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Seghill Tower

Also known as, or recorded in historical documents as;
Blake Arms Hotel; Sighale

In the civil parish of Blyth Valley.
In the historic county of Northumberland.
Modern Authority of Northumberland.
1974 county of Northumberland.
Medieval County of Northumberland.

OS Map Grid Reference: NZ28367428
Latitude 55.06220° Longitude -1.55764°

Seghill Tower has been described as a probable Pele Tower, and also as a probable Tower House.

There are uncertain remains.


The little known tower at Seghill is first mentioned in the list of fortalices of 1415 and probably dates from that period. Only the vaulted basement remains and this is now used as a cellar to the Blake Arms Hotel.
Its dimensions indicate that it was one of the largest in the county, and it is said to have been of three storeys and to have had a tower
at one corner. About 1673 it was considerably altered (Craster 1909).
In 1673 Robert Mitford built a mansion house, incorporating with it, the old tower ... in 1827 they were taken down except for the tower vaulting which is possibly 13th century (PSANT 1905-6).
NZ 28367428. The remains of this tower consist of a barrel vaulted cellar 15.2m long x 6m wide used as a beer cellar for the Blake Arms Hotel. The internal architectural features consist of several ribs springing from present ground level. The walls 1.2m thick are formed of sandstone blocks much renovated and the exterior is covered with plaster and concrete. Remains of squareheaded window in west wall; no other architectural features seen (F1 JHO 24-MAR-1954).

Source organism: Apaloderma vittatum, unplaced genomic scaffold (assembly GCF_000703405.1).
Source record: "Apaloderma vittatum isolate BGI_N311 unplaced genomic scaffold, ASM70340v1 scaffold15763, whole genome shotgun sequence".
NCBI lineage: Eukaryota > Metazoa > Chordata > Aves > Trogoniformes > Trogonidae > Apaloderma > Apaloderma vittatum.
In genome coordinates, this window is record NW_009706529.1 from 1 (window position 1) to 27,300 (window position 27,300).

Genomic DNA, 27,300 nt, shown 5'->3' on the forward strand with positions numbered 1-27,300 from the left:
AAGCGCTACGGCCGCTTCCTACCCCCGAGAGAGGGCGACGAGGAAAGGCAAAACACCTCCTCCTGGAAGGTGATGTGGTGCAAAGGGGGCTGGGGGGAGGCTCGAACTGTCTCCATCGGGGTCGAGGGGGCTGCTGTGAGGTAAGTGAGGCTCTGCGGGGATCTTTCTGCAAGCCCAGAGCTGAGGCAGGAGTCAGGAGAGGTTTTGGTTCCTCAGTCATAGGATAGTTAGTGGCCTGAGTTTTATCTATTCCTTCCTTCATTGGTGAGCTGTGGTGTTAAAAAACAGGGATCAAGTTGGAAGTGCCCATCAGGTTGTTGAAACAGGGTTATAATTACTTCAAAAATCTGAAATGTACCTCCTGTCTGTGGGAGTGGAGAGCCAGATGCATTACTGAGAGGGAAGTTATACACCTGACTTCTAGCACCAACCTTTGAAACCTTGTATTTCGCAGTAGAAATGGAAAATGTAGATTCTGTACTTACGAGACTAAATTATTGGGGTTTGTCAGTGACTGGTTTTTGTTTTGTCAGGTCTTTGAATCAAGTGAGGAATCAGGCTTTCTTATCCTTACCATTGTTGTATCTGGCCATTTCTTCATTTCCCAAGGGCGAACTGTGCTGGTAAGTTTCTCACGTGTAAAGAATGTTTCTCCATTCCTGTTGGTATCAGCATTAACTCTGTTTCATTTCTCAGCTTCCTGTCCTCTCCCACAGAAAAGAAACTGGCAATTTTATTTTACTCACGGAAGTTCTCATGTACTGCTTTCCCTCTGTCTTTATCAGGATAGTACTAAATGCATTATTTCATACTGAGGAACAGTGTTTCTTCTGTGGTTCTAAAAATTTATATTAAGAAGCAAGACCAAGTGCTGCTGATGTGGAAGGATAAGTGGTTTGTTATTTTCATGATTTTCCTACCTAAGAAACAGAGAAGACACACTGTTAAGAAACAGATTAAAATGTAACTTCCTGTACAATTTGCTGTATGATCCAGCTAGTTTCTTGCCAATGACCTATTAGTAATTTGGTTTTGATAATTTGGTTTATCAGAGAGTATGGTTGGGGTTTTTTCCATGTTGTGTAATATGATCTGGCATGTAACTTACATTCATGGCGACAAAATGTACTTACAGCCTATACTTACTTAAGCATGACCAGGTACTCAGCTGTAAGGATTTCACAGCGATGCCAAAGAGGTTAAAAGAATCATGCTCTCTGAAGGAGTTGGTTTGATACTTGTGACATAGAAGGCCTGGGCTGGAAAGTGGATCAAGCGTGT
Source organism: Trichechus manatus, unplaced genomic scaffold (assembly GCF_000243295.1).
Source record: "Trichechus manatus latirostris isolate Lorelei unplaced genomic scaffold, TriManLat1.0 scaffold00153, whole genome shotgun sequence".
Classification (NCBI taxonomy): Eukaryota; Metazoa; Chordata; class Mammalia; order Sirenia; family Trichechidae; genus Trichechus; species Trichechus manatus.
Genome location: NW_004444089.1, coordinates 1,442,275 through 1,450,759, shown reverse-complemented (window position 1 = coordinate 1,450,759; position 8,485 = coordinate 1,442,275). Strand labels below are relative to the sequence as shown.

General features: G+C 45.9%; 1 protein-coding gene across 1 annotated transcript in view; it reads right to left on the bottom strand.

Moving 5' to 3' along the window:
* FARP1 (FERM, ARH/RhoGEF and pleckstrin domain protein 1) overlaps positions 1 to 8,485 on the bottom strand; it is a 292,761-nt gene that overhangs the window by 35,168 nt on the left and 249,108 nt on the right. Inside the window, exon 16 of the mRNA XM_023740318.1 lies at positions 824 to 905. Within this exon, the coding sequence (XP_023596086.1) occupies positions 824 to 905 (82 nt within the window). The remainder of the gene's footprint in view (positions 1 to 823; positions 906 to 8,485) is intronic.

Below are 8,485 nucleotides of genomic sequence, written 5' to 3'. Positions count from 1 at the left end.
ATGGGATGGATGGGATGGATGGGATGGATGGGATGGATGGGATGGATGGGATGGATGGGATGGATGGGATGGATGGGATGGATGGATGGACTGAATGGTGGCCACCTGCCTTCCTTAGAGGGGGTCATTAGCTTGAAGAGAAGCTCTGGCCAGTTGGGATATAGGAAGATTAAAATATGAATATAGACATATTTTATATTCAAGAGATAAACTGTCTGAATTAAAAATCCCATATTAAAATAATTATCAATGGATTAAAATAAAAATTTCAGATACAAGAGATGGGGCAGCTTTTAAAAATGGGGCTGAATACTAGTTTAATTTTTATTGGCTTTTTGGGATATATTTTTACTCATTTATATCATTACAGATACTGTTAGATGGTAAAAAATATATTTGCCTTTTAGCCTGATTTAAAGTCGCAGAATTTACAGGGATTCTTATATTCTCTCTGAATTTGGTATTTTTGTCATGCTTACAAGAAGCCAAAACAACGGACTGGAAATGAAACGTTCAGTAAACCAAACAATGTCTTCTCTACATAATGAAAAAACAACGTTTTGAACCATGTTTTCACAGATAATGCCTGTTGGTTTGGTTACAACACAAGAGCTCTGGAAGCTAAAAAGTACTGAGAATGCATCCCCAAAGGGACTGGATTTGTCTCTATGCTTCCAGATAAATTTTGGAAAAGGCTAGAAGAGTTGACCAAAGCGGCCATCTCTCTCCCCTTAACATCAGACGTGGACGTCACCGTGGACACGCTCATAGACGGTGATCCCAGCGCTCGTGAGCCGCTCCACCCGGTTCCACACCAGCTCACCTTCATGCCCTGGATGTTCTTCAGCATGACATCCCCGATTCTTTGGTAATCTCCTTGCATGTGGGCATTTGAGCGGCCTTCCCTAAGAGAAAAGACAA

Seghill Tower. Remains built into an inn, only vaulted basement remains. Measured internally 44ft 6ins x 16ft 6ins (Long 1967)
The Blake Arms Hotel was demolished in the late 1960s and new housing built on the site. It is reputed that the vaulted cellars were simply filled in before modern housing was built on the site (Email, A Fletcher Hill, 28-APR-2010). (Northumberland HER)

The little known tower of Seghill, which is first mentioned in the list of fortalices of 14 15, probably dates from about this period. Only the vaulted basement remains, and this is now used as a cellar to the Blake Arms hotel. Its dimensions indicate that the tower was one of the largest in the county and of a size equal to Thirlwall castle. Strong walls, four feet in thickness and built on the rock, inclose an area of forty-four feet six inches by sixteen feet six inches. This is spanned by a barrel vault, of which the circular ribs spring from the ground level, the interstices being composed of single flat stones. The basement is entered on the south side by a doorway with checked and chamfered jambs. Suggestions of windows, loops, and recesses appear in the thickness of the walls, but there is no evidence of mural or other staircases.
The tower is said to have been of three stories, and to have had a lofty exploratory turret at one corner. No medieval features remain in the upper floors. It appears that in or about 1673 considerable additions and alterations were made to the tower, and that at that time the centre of the vaulting in the basement was removed to give access to the chambers above. A chimney stack with weatherings, which projects from the west wall, and a doorway on the first floor level, immediately above the entrance to the basement, are of this period. The upper door was formerly approached by a flight of external steps. (Craster 1909)

There is a modern pub called the Blake Arms in Seghill but this seems to be on a different site from the pub demolished in the 1960s. Called a turris in 1415 but high up on the list which may roughly be order by size and prestige. The loss of the last remains of this tower in the 1960s seems to be rather sad but also widely unnoticed.
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This record last updated 26/07/2017 09:20:08

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